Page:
In the wake of the devastation caused by Hurricane Katrina, the people of New Orleans were desperately looking for answers to their usable housing shortage. The now infamous FEMA trailers were brought in to provide residents semi-permanent housing.
At $70,000 a piece, it quickly became clear that the trailers would just be too expensive. 170 participants, including twelve architects, assisted with the design of what became known as the Katrina Cottage – “a small, sturdy, dignified house” that can be delivered and built for the same cost as a FEMA trailer.
Today these cottages have helped spawn a new movement in eco-conscious living: the Tiny House Movement. People around the world are building really small living spaces and loving their new simplified lives. Cottages are being built in resorts, camps, military bases, as guest houses, and as primary living quarters. These tiny houses can range from 1,000 square feet down to less than 100, and are certainly not ramshackle shacks.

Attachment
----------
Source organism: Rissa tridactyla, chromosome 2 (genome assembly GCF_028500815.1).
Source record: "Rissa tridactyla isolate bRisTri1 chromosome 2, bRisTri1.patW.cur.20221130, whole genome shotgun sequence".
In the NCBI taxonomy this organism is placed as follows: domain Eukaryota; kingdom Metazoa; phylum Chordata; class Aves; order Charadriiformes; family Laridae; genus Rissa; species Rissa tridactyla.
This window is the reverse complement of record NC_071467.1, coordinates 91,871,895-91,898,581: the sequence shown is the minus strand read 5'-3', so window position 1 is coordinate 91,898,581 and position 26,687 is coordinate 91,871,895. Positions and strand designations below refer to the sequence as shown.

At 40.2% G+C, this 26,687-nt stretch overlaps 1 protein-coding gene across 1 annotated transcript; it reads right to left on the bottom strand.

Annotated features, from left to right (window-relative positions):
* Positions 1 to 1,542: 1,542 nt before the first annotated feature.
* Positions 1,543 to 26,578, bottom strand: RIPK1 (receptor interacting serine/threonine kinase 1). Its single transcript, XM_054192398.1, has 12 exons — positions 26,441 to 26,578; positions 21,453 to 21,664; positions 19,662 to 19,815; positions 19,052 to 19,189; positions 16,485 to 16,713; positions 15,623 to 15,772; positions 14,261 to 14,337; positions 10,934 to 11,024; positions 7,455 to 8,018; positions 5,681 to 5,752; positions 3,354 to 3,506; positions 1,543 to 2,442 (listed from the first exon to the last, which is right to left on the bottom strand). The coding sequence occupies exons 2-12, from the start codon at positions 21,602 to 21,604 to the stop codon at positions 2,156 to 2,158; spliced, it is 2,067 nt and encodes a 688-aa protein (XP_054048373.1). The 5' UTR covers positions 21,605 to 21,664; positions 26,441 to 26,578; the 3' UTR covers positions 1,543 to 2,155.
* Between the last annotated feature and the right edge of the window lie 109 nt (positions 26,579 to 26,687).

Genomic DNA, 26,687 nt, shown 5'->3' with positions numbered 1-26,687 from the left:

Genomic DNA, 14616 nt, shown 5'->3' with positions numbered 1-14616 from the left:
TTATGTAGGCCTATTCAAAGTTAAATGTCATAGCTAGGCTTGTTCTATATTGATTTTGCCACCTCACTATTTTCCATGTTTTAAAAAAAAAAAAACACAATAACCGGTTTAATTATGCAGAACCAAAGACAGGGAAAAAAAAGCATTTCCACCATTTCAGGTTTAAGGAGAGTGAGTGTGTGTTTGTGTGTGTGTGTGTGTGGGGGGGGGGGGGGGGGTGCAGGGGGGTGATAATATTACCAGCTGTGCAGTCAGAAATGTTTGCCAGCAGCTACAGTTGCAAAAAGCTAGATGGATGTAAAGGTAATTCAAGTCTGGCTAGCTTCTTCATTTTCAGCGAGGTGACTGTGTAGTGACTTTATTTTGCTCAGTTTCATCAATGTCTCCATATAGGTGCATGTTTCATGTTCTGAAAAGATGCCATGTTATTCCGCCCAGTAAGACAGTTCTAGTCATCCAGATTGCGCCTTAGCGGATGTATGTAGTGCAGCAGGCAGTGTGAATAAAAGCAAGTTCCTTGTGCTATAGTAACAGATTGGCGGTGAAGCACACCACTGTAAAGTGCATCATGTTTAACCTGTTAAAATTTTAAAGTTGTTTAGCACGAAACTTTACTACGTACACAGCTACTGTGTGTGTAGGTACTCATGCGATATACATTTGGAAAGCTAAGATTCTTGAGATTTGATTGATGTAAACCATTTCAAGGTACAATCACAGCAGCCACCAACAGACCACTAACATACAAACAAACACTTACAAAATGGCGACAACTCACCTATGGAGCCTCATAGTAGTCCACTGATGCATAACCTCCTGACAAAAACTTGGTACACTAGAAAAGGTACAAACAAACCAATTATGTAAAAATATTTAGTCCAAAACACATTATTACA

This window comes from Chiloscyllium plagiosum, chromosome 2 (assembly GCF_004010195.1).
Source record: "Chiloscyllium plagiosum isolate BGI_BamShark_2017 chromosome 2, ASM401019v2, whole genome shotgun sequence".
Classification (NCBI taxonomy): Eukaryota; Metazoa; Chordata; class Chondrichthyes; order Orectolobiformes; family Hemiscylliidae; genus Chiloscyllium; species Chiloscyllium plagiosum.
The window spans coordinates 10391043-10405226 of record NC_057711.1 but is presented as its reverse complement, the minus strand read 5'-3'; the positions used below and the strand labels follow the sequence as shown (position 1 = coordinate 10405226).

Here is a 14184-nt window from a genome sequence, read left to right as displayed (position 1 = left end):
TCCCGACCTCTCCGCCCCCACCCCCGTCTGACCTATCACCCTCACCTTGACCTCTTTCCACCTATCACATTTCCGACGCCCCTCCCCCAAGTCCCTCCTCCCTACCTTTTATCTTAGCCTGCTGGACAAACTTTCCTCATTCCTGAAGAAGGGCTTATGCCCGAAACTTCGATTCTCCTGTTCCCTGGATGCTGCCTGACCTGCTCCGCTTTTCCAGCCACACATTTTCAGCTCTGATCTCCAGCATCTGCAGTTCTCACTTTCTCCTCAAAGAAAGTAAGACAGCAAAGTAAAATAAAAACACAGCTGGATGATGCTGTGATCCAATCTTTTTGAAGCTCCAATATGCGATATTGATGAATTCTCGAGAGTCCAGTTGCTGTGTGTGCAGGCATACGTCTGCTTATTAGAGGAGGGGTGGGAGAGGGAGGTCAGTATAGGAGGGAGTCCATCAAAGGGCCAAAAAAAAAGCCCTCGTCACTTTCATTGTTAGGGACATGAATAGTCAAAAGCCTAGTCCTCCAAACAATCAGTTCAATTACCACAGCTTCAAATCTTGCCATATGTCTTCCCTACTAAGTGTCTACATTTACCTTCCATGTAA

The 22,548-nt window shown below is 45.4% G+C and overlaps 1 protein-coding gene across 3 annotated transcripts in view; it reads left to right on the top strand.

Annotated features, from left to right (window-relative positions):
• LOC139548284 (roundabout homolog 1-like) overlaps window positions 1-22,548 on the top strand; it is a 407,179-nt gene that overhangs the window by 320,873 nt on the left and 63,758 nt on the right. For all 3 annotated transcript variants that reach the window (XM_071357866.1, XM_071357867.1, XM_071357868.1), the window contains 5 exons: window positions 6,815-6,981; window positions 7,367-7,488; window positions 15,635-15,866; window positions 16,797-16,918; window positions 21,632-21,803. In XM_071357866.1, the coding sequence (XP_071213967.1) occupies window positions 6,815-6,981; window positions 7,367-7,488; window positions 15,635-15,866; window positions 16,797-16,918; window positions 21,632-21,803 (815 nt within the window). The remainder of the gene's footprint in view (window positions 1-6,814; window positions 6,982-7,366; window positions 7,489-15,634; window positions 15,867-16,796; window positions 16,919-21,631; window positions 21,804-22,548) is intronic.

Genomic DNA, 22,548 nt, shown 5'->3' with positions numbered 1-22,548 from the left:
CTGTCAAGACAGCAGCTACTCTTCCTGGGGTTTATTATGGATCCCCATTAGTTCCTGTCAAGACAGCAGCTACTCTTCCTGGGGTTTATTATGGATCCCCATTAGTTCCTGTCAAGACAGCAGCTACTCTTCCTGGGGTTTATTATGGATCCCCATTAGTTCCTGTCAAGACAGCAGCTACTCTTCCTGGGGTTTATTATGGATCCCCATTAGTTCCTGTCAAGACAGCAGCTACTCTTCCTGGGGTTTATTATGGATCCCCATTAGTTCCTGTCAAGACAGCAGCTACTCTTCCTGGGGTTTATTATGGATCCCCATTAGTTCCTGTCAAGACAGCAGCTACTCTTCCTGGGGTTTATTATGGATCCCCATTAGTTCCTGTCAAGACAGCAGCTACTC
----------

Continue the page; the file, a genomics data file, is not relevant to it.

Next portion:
Katrina Cottages are built to withstand hurricane force winds and comply with International Building Code (IBC). They are available in kit form, or plans can be purchased from Lowe’s.
Due to the lack of floor space, space planning and efficiency are key. Many have washer/dryer combinations that perform both functions in the same machine. Luxury spas and bathtubs are not found in these tiny residences.
Although many of the fixtures are reminiscent of those found in recreational vehicles, these cottages are not trailers. They are designed to be permanent structures, only differing from standard houses due to their size. The standard two bedroom plan from Lowe’s is listed at 544 square feet.
There are several blogs and web sites touting the advantages of living small, including the environmental impacts. For more information, visit: The Tiny Life, The Tiny House Blog, or Not So Big House.